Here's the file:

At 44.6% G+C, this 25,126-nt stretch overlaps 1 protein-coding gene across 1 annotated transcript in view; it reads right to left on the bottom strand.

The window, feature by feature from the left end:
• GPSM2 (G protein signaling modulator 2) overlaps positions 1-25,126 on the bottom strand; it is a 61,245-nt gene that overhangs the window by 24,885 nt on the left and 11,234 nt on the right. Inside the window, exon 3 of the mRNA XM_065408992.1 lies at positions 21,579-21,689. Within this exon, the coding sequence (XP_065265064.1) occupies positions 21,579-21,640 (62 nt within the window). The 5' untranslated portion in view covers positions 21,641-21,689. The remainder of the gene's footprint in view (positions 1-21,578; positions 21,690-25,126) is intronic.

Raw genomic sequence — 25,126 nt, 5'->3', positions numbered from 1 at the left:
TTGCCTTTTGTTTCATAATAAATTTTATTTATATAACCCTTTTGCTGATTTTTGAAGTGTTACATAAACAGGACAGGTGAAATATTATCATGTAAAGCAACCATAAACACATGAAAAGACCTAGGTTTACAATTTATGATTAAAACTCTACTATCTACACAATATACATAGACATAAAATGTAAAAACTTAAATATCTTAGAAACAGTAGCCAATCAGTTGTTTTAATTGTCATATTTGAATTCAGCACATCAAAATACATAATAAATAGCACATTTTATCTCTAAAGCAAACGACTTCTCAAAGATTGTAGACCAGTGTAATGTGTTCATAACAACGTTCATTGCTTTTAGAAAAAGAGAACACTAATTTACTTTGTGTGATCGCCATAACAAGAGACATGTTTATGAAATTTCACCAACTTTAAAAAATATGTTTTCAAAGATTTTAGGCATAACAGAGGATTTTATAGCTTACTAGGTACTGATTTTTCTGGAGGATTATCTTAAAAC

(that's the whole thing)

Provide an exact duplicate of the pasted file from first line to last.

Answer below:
At 44.6% G+C, this 25,126-nt stretch overlaps 1 protein-coding gene across 1 annotated transcript in view; it reads right to left on the bottom strand.

The window, feature by feature from the left end:
• GPSM2 (G protein signaling modulator 2) overlaps positions 1-25,126 on the bottom strand; it is a 61,245-nt gene that overhangs the window by 24,885 nt on the left and 11,234 nt on the right. Inside the window, exon 3 of the mRNA XM_065408992.1 lies at positions 21,579-21,689. Within this exon, the coding sequence (XP_065265064.1) occupies positions 21,579-21,640 (62 nt within the window). The 5' untranslated portion in view covers positions 21,641-21,689. The remainder of the gene's footprint in view (positions 1-21,578; positions 21,690-25,126) is intronic.

Raw genomic sequence — 25,126 nt, 5'->3', positions numbered from 1 at the left:
TTGCCTTTTGTTTCATAATAAATTTTATTTATATAACCCTTTTGCTGATTTTTGAAGTGTTACATAAACAGGACAGGTGAAATATTATCATGTAAAGCAACCATAAACACATGAAAAGACCTAGGTTTACAATTTATGATTAAAACTCTACTATCTACACAATATACATAGACATAAAATGTAAAAACTTAAATATCTTAGAAACAGTAGCCAATCAGTTGTTTTAATTGTCATATTTGAATTCAGCACATCAAAATACATAATAAATAGCACATTTTATCTCTAAAGCAAACGACTTCTCAAAGATTGTAGACCAGTGTAATGTGTTCATAACAACGTTCATTGCTTTTAGAAAAAGAGAACACTAATTTACTTTGTGTGATCGCCATAACAAGAGACATGTTTATGAAATTTCACCAACTTTAAAAAATATGTTTTCAAAGATTTTAGGCATAACAGAGGATTTTATAGCTTACTAGGTACTGATTTTTCTGGAGGATTATCTTAAAAC